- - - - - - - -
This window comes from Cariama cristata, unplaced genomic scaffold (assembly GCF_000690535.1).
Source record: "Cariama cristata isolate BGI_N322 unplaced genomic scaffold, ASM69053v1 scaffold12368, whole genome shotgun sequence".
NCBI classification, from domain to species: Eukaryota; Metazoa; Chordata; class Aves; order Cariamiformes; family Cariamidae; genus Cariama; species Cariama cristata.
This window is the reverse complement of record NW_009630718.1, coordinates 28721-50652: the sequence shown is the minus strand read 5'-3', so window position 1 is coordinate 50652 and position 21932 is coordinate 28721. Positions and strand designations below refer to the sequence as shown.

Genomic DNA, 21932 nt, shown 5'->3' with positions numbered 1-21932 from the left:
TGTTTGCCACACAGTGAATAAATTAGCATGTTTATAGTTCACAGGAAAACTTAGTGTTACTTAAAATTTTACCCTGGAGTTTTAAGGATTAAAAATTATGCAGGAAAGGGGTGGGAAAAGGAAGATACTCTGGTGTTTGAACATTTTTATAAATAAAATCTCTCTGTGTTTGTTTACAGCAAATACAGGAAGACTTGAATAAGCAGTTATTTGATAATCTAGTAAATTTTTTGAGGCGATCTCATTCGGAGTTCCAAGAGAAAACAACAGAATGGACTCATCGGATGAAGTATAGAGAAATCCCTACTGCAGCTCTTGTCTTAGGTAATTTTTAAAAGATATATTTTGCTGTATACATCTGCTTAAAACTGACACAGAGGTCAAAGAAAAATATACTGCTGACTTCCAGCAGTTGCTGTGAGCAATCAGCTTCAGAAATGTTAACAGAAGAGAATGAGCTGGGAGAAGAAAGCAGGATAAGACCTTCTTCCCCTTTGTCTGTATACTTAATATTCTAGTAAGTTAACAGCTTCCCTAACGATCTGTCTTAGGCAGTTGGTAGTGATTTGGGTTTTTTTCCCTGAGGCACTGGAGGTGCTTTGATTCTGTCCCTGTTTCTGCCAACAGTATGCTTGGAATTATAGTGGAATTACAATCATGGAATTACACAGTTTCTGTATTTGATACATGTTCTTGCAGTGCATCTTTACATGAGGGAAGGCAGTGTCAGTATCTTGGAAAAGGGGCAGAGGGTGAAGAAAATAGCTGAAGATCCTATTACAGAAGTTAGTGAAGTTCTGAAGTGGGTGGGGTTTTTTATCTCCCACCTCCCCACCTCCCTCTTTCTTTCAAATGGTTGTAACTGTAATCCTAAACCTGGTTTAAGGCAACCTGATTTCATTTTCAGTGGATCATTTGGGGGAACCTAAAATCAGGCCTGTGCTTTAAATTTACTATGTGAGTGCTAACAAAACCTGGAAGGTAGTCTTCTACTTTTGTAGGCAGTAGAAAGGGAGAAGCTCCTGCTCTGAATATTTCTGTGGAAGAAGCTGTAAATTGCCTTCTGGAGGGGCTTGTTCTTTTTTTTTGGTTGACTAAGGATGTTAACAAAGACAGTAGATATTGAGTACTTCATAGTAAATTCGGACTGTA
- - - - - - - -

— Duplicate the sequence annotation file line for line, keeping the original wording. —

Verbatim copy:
This window comes from Cariama cristata, unplaced genomic scaffold (assembly GCF_000690535.1).
Source record: "Cariama cristata isolate BGI_N322 unplaced genomic scaffold, ASM69053v1 scaffold12368, whole genome shotgun sequence".
NCBI classification, from domain to species: Eukaryota; Metazoa; Chordata; class Aves; order Cariamiformes; family Cariamidae; genus Cariama; species Cariama cristata.
This window is the reverse complement of record NW_009630718.1, coordinates 28721-50652: the sequence shown is the minus strand read 5'-3', so window position 1 is coordinate 50652 and position 21932 is coordinate 28721. Positions and strand designations below refer to the sequence as shown.

Genomic DNA, 21932 nt, shown 5'->3' with positions numbered 1-21932 from the left:
TGTTTGCCACACAGTGAATAAATTAGCATGTTTATAGTTCACAGGAAAACTTAGTGTTACTTAAAATTTTACCCTGGAGTTTTAAGGATTAAAAATTATGCAGGAAAGGGGTGGGAAAAGGAAGATACTCTGGTGTTTGAACATTTTTATAAATAAAATCTCTCTGTGTTTGTTTACAGCAAATACAGGAAGACTTGAATAAGCAGTTATTTGATAATCTAGTAAATTTTTTGAGGCGATCTCATTCGGAGTTCCAAGAGAAAACAACAGAATGGACTCATCGGATGAAGTATAGAGAAATCCCTACTGCAGCTCTTGTCTTAGGTAATTTTTAAAAGATATATTTTGCTGTATACATCTGCTTAAAACTGACACAGAGGTCAAAGAAAAATATACTGCTGACTTCCAGCAGTTGCTGTGAGCAATCAGCTTCAGAAATGTTAACAGAAGAGAATGAGCTGGGAGAAGAAAGCAGGATAAGACCTTCTTCCCCTTTGTCTGTATACTTAATATTCTAGTAAGTTAACAGCTTCCCTAACGATCTGTCTTAGGCAGTTGGTAGTGATTTGGGTTTTTTTCCCTGAGGCACTGGAGGTGCTTTGATTCTGTCCCTGTTTCTGCCAACAGTATGCTTGGAATTATAGTGGAATTACAATCATGGAATTACACAGTTTCTGTATTTGATACATGTTCTTGCAGTGCATCTTTACATGAGGGAAGGCAGTGTCAGTATCTTGGAAAAGGGGCAGAGGGTGAAGAAAATAGCTGAAGATCCTATTACAGAAGTTAGTGAAGTTCTGAAGTGGGTGGGGTTTTTTATCTCCCACCTCCCCACCTCCCTCTTTCTTTCAAATGGTTGTAACTGTAATCCTAAACCTGGTTTAAGGCAACCTGATTTCATTTTCAGTGGATCATTTGGGGGAACCTAAAATCAGGCCTGTGCTTTAAATTTACTATGTGAGTGCTAACAAAACCTGGAAGGTAGTCTTCTACTTTTGTAGGCAGTAGAAAGGGAGAAGCTCCTGCTCTGAATATTTCTGTGGAAGAAGCTGTAAATTGCCTTCTGGAGGGGCTTGTTCTTTTTTTTTGGTTGACTAAGGATGTTAACAAAGACAGTAGATATTGAGTACTTCATAGTAAATTCGGACTGTA